In The Trenches

Like a dog without a cone

Published on May 24, 2021 Back to blog
James and his cone

Two weeks ago, our 6-month old Corgi puppy, James (or affectionately referred to by my son as “Sir James Oliver Freedman III”) got neutered. It was quite a tragic experience, but one that James approached with grace and elegance. It was also a reminder that, in business and personal life, we are all faced with set-backs and obstacles to overcome. 

Whether it be a presentation that doesn’t go as well as planned, the loss of a client/contract or a global pandemic landing on your doorstep, anything can happen. But it is how we respond/react to these situations that ultimately better positions us for future success. Over the last two weeks, Sir James has been a shining example of how to deal with such situations. So, today I’d like to share his approach: 

  1. Wallow. On the first day, there was a lot of whining. Although he was on some meds for pain, the cone around his head and isolation from his big sister (7-year old Golden Retriever, Jasmine) was obviously traumatic for him. While a bit annoying to everyone else in the house, the whining was needed to begin the process of healing.
  2. Accept. Once James accepted the new situation, the whining became much less frequent and he began holding his head up much higher. (Although, that likely has something to do with step #3.)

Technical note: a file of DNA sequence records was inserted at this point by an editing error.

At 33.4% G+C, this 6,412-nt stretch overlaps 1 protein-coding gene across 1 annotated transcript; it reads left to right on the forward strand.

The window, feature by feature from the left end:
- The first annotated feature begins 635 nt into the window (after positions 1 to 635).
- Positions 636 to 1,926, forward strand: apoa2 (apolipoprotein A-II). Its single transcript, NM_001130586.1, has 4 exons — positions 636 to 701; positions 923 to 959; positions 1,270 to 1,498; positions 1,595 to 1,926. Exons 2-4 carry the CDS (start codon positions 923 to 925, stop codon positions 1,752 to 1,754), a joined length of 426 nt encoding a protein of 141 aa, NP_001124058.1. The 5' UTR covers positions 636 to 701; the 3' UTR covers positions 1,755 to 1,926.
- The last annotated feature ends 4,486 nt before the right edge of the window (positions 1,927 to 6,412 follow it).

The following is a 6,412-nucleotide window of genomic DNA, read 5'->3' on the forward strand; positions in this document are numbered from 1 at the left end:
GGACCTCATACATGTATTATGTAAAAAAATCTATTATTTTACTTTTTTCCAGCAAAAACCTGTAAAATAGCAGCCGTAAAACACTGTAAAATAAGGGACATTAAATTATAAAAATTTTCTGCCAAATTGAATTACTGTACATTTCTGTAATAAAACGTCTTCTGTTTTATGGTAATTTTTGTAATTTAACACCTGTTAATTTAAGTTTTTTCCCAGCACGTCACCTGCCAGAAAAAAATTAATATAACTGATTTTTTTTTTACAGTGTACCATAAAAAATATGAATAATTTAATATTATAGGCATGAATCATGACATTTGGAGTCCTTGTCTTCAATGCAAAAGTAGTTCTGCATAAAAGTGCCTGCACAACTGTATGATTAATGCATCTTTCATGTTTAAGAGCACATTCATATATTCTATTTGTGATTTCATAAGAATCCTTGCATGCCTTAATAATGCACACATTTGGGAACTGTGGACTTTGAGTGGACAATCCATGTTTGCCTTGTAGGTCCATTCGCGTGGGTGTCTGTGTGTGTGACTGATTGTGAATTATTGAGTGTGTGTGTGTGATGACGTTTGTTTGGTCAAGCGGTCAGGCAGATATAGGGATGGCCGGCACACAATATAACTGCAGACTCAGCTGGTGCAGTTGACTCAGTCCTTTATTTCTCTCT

3. Adapt. Being long and short may be cute, but it isn’t very conducive to having a cone around your head. In order to avoid being a walking shovel (especially when walking in the mulch), James needed to adapt. Aside from holding his head up high, he figured out how to get into tight spaces (walking backwards), eat his food (starting in the center of the bowl) and play with his sister (approach from the side).
  4. Fight back. By the end of day 5, James had chewed the adhesive parts of the cone so much that it could barely stay on his head. By that time, the wound was fairly healed and we took it off. He was ready for re-entry.
  5. Conquer. With his head help up high, a bunch of newly attained skills, a greater appreciation for his freedom, and a drive to get back to running around outside and wresting his big sister, James was ready to conquer whatever came in front of him. Let’s just say that there’s a new dog wrestling champion in the Freedman house. 🙂

While James may have been physically unable to lick his wounds, he did so with spirit and grace that we can all learn from. So, when something goes wrong and/or gets you down, take a moment to follow James’ approach. It won’t be long before you’re back on top.

Jeff Freedman
CEO/Managing Partner
Small Army | Finn Partners